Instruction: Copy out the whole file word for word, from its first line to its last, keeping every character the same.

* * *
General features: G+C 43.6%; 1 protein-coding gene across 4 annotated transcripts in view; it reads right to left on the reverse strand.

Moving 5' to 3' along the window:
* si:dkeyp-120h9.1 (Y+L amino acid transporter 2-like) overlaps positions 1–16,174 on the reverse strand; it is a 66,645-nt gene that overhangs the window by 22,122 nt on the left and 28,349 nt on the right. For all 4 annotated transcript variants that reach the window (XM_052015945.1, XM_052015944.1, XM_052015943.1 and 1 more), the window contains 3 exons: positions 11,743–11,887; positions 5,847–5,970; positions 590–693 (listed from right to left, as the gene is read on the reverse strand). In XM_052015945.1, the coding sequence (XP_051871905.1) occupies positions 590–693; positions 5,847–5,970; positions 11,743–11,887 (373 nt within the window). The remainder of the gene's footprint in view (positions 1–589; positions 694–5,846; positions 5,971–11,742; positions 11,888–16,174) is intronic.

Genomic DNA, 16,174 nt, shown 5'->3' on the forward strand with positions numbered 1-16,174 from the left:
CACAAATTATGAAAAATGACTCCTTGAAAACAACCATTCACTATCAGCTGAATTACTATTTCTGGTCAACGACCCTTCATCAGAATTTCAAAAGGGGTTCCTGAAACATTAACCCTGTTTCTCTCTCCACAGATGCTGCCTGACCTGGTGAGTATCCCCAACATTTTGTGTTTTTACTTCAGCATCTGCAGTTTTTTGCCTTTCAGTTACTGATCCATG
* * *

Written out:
General features: G+C 43.6%; 1 protein-coding gene across 4 annotated transcripts in view; it reads right to left on the reverse strand.

Moving 5' to 3' along the window:
* si:dkeyp-120h9.1 (Y+L amino acid transporter 2-like) overlaps positions 1–16,174 on the reverse strand; it is a 66,645-nt gene that overhangs the window by 22,122 nt on the left and 28,349 nt on the right. For all 4 annotated transcript variants that reach the window (XM_052015945.1, XM_052015944.1, XM_052015943.1 and 1 more), the window contains 3 exons: positions 11,743–11,887; positions 5,847–5,970; positions 590–693 (listed from right to left, as the gene is read on the reverse strand). In XM_052015945.1, the coding sequence (XP_051871905.1) occupies positions 590–693; positions 5,847–5,970; positions 11,743–11,887 (373 nt within the window). The remainder of the gene's footprint in view (positions 1–589; positions 694–5,846; positions 5,971–11,742; positions 11,888–16,174) is intronic.

Genomic DNA, 16,174 nt, shown 5'->3' on the forward strand with positions numbered 1-16,174 from the left:
CACAAATTATGAAAAATGACTCCTTGAAAACAACCATTCACTATCAGCTGAATTACTATTTCTGGTCAACGACCCTTCATCAGAATTTCAAAAGGGGTTCCTGAAACATTAACCCTGTTTCTCTCTCCACAGATGCTGCCTGACCTGGTGAGTATCCCCAACATTTTGTGTTTTTACTTCAGCATCTGCAGTTTTTTGCCTTTCAGTTACTGATCCATG